Muslim youths tend to be portrayed as politically disengaged or potentially extremist. Debates about the “war on terror”, and US president Donald Trump’s immigration plans are damaging how the world sees young Muslims today.
But the way that Muslim youth are being talked about in the media is only part of the story. That is why we spoke to 35 young Scottish Muslims about how they engage with political debates and stand up for their rights in a positive way. The majority of Muslim youths aged 15 to 27 who took part in our research participate in public and political life. These young people are challenging the idea that they are a threat, or not interested. Instead, they are eager to engage.
However, while there were numerous passionate responses from our study participants, we also found that some young Muslims encounter specific challenges that have the potential to put them off politics.
Everyday experiences of Islamophobia and racism make public and political participation especially challenging. For some young Muslims, there is a fear that it could leave them open to racist hostility. Moreover, Islamophobia makes some anxious about appearing overly politicised.
Some young Muslim women in our study felt that they had to deal with multiple prejudices, too, based not only on their religion but also their gender. Gender norms within communities and stereotypes of Muslim women – such as those associated with the hijab – were emphasised as potential barriers.
But despite this, we have found that young Muslims in Scotland, like many worldwide, are overwhelmingly keen to get involved in both local and global politics. Being interested in politics is not just about voting, or having an opinion. Though we did find that young Muslims participate in conventional electoral politics, many are also involved with social activism, volunteering and charity work.
For the young Muslims we spoke to, Scottish electoral politics was seen as a key form of political participation. Despite the stereotype of Muslims not wanting to be part of British life, the politics of Scotland are of particular interest to many of the young Muslims living in the country.
Interestingly, the 2014 independence referendum, Scottish nationalism and the Scottish National Party have all captured the attention of many young Muslims. A Pakistani Muslim man from Glasgow told us that he thought the referendum “did wonders” in Scotland, because, like many young people both Muslim and non-Muslim he wasn’t interested in politics before it happened.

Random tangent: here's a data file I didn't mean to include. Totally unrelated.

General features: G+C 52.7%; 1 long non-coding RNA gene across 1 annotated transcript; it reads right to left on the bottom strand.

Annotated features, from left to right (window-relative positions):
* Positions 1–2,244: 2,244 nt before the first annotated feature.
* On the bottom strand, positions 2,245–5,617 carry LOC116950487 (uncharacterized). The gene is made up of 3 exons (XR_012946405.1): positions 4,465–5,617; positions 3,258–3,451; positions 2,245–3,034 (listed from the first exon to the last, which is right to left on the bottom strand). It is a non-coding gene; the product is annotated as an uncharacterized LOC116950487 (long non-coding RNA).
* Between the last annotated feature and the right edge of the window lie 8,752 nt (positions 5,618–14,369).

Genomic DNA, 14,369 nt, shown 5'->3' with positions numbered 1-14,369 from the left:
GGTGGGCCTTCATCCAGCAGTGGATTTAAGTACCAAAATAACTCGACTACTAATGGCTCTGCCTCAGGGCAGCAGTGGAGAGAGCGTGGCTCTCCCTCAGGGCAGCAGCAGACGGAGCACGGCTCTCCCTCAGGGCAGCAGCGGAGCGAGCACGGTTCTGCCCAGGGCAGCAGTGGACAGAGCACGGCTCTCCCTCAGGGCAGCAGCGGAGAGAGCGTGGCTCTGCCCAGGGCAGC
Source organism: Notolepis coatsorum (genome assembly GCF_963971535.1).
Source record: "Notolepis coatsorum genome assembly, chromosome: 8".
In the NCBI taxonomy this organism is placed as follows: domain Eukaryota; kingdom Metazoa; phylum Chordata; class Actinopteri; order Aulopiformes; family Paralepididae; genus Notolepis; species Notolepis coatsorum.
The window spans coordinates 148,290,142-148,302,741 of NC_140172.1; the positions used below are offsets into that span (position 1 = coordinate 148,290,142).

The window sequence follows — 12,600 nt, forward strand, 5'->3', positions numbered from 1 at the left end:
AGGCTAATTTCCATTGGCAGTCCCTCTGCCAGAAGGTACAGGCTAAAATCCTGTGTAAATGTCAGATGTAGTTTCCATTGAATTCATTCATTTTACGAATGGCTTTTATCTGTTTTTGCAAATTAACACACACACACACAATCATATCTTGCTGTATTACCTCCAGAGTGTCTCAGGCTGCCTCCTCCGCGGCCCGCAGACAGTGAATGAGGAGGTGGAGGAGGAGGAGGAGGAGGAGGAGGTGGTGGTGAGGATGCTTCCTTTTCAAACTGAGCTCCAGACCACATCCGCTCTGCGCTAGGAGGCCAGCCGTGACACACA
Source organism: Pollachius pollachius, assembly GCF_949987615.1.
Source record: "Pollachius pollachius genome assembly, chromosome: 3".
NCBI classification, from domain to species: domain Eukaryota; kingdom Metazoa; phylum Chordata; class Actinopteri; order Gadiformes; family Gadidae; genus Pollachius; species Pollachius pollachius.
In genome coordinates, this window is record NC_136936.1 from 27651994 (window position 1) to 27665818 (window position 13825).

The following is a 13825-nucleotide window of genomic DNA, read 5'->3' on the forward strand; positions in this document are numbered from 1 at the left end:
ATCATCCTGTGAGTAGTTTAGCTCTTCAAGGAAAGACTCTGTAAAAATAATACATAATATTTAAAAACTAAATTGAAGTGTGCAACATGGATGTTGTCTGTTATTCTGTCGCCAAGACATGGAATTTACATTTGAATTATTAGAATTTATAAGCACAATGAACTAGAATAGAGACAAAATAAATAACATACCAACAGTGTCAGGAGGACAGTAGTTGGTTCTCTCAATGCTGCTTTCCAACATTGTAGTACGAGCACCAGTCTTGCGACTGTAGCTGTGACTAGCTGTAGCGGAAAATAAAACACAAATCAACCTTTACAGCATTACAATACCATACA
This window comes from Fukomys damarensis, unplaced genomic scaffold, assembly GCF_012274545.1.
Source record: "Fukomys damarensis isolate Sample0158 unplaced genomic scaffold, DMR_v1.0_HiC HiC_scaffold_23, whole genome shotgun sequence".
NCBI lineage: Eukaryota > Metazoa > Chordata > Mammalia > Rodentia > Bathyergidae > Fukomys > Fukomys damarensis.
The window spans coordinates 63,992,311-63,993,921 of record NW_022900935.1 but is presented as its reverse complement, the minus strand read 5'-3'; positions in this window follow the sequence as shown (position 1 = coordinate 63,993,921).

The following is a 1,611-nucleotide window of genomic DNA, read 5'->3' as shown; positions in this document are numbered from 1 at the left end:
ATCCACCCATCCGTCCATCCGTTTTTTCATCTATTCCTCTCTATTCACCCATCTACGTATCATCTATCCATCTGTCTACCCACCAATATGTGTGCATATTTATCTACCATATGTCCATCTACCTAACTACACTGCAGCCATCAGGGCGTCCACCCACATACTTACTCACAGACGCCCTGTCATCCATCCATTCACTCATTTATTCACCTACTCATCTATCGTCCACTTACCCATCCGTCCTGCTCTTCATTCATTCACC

Some young Muslims we spoke to believe that the referendum has helped define what it is to be Scottish in a new multicultural society. Many interpreted Scottish nationalism and the possibility of Scottish independence quite differently to the recent comments made by the London Mayor Sadiq Khan.
He warned that Scottish nationalism could be as divisive as racism and religious intolerance. But young Muslims consider Scottish independence as a progressive idea. One Muslim woman from Edinburgh told us:
I find it has been really inclusive. It’s not about the colour of your skin, and it’s not about where you come from, it’s about what you want for Scotland.
Framing Scottish nationalism in this way was an important factor in motivating young Muslims to engage in electoral politics. It was a political movement many felt they could support and be involved in. Whether they were for or against, everyone could voice their opinion on the independence referendum, regardless of race or religion.
Activism, charity and volunteering
Politics for these Muslims goes beyond the mainstream big issues, and indeed beyond conventional politics. From the 35 we spoke to, we found that the most frequently engaged with forms of activism included protest marching, awareness-raising events and internet activism. Like many young people of all backgrounds, their political concerns were wide-reaching.
Global issues – such as the refugee crisis, concerns about human rights and anti-war activism – came up in discussion. At the same time, more local matters such as concerns about poverty in Scotland, food banks and the Trident nuclear deterrent were on the minds of the study participants, too.
For these young Muslims, engaging with public life went further, into charity, community and volunteering work. The majority of participants volunteered or did some form of charitable work. The activities were varied, ranging from fund-raising for international causes to local community work such as street cleaning.
For some, political participation is a way to respond and challenge difficult prejudices. Understandably, though, prejudices make others cautious about pursuing an interest in politics. Despite our positive findings, young Muslims are willing to play a much bigger role in public and political life in Scotland. But for that to happen, society needs to overcome Islamophobia, racism and other stereotypes about Muslim young people.
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